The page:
Monday, May 18, 2009

Fun Times at the Fabric Market

One of the things that all the expats take advantage of out here is the fabric market. I've been travelling to that area of the town on the weekends to take care of the last items I'm having made.

We've had several items made including, cashmere coats for me, leather coats for both of us, and even the suit Jim wore to gala. Like most things in China, you haggle/bargain for the price as everything is negotiable, but sometimes you do want to pay a little more to have a nicer quality.

So this weekend, I went to pick up our "Chinese items." I had the name of a specific tailor on recommendation from a friend (and a copy of Jim's measurements). Below is the tailor's shop, his name is: Jim (his English name anyways). All the shops pretty much look like the one below. The other funny thing is that the fabric market is one of the few places in Shanghai where there is no smoking... I wonder why? Could it be because of all of the fabric??

Next is the Changshan (more commonly called an emperor's jacket) that I had made for Jim. Not entirely sure where he'll where it, but its a fun piece. (I editted the pictures with PhotoShop so the pieces would stand out.) The silk brocade looks red in the picture, but it's really more of a maroon. When I tried adjusting the tone of the color in the picture it made the gold look funny. The gold embroidery is dragons and an old horse-pulled Chinese caravan. Dragons convey power and represent masculinity in China and the caravan represents an elite status.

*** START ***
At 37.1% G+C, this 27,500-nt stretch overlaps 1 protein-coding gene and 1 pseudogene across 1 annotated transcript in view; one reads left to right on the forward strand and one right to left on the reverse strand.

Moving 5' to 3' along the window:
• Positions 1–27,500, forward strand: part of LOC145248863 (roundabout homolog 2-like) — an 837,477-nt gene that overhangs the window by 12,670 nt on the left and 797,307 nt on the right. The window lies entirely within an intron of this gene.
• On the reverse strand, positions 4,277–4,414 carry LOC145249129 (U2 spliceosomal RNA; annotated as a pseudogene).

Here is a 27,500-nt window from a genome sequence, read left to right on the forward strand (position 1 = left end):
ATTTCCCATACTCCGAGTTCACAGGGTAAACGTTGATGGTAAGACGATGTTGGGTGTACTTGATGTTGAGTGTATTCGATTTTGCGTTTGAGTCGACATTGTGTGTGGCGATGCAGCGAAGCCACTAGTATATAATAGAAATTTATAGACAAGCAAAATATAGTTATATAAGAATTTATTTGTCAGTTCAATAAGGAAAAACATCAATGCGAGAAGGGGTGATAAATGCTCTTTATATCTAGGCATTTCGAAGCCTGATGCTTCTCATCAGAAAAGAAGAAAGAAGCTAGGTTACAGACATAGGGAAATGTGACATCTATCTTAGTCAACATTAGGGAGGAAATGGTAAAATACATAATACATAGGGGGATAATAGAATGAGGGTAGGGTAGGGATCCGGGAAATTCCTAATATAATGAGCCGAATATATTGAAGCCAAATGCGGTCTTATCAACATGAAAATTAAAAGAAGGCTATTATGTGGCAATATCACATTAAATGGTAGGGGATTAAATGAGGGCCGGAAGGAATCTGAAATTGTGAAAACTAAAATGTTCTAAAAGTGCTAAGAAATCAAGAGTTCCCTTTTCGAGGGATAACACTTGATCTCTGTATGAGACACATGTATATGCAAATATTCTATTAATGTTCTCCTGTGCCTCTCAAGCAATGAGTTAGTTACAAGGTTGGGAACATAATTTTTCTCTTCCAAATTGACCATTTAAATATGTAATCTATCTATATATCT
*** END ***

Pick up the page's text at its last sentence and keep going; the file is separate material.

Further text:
Finally, there is the qipao I had made for myself. It's a silk brocade with vertical stripes in black, chocolate, caramel, champagne and slate blue. The silk has gold dragonflies (again a symbol of power, but much more feminine) embroidered on it. I will probably wear this here to our school's graduation or end of year party. I'm hoping I'll have the oppurtunity to wear it sometime this summer. The dress doesn't look that nice in the picture, but fits nicely.

Want to know more on the Chinese garments? See: &

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